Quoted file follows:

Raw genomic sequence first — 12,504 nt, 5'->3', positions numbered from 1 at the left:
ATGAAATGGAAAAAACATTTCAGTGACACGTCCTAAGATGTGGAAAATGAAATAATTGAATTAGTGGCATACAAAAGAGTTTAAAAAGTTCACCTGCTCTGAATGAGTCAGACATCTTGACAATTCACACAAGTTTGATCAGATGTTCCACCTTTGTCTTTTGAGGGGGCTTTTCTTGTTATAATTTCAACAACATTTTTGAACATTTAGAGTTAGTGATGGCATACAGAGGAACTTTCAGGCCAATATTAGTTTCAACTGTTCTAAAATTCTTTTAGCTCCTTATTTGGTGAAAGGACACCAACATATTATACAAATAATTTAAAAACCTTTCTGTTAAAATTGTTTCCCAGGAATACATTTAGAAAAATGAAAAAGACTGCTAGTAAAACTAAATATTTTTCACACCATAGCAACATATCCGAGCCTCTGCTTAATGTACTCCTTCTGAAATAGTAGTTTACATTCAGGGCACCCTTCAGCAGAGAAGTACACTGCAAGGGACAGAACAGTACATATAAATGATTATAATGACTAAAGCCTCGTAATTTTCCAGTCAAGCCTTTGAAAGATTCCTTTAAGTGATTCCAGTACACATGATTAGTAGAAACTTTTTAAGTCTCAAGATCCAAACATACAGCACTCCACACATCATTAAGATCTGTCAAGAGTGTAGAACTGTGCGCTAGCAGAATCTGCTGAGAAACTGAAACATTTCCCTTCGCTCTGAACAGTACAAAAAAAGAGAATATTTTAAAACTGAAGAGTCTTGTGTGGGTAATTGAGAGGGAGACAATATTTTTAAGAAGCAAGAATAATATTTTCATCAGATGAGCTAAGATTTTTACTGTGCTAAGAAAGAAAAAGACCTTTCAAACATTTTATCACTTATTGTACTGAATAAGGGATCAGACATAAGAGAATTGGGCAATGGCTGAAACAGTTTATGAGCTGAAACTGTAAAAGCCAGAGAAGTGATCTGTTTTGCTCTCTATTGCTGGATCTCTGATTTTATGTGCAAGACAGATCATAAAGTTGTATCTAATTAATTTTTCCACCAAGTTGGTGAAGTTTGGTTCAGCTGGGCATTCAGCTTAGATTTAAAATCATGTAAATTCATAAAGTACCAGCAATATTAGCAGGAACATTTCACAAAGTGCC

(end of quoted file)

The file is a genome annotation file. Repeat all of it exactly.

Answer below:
Raw genomic sequence first — 12,504 nt, 5'->3', positions numbered from 1 at the left:
ATGAAATGGAAAAAACATTTCAGTGACACGTCCTAAGATGTGGAAAATGAAATAATTGAATTAGTGGCATACAAAAGAGTTTAAAAAGTTCACCTGCTCTGAATGAGTCAGACATCTTGACAATTCACACAAGTTTGATCAGATGTTCCACCTTTGTCTTTTGAGGGGGCTTTTCTTGTTATAATTTCAACAACATTTTTGAACATTTAGAGTTAGTGATGGCATACAGAGGAACTTTCAGGCCAATATTAGTTTCAACTGTTCTAAAATTCTTTTAGCTCCTTATTTGGTGAAAGGACACCAACATATTATACAAATAATTTAAAAACCTTTCTGTTAAAATTGTTTCCCAGGAATACATTTAGAAAAATGAAAAAGACTGCTAGTAAAACTAAATATTTTTCACACCATAGCAACATATCCGAGCCTCTGCTTAATGTACTCCTTCTGAAATAGTAGTTTACATTCAGGGCACCCTTCAGCAGAGAAGTACACTGCAAGGGACAGAACAGTACATATAAATGATTATAATGACTAAAGCCTCGTAATTTTCCAGTCAAGCCTTTGAAAGATTCCTTTAAGTGATTCCAGTACACATGATTAGTAGAAACTTTTTAAGTCTCAAGATCCAAACATACAGCACTCCACACATCATTAAGATCTGTCAAGAGTGTAGAACTGTGCGCTAGCAGAATCTGCTGAGAAACTGAAACATTTCCCTTCGCTCTGAACAGTACAAAAAAAGAGAATATTTTAAAACTGAAGAGTCTTGTGTGGGTAATTGAGAGGGAGACAATATTTTTAAGAAGCAAGAATAATATTTTCATCAGATGAGCTAAGATTTTTACTGTGCTAAGAAAGAAAAAGACCTTTCAAACATTTTATCACTTATTGTACTGAATAAGGGATCAGACATAAGAGAATTGGGCAATGGCTGAAACAGTTTATGAGCTGAAACTGTAAAAGCCAGAGAAGTGATCTGTTTTGCTCTCTATTGCTGGATCTCTGATTTTATGTGCAAGACAGATCATAAAGTTGTATCTAATTAATTTTTCCACCAAGTTGGTGAAGTTTGGTTCAGCTGGGCATTCAGCTTAGATTTAAAATCATGTAAATTCATAAAGTACCAGCAATATTAGCAGGAACATTTCACAAAGTGCC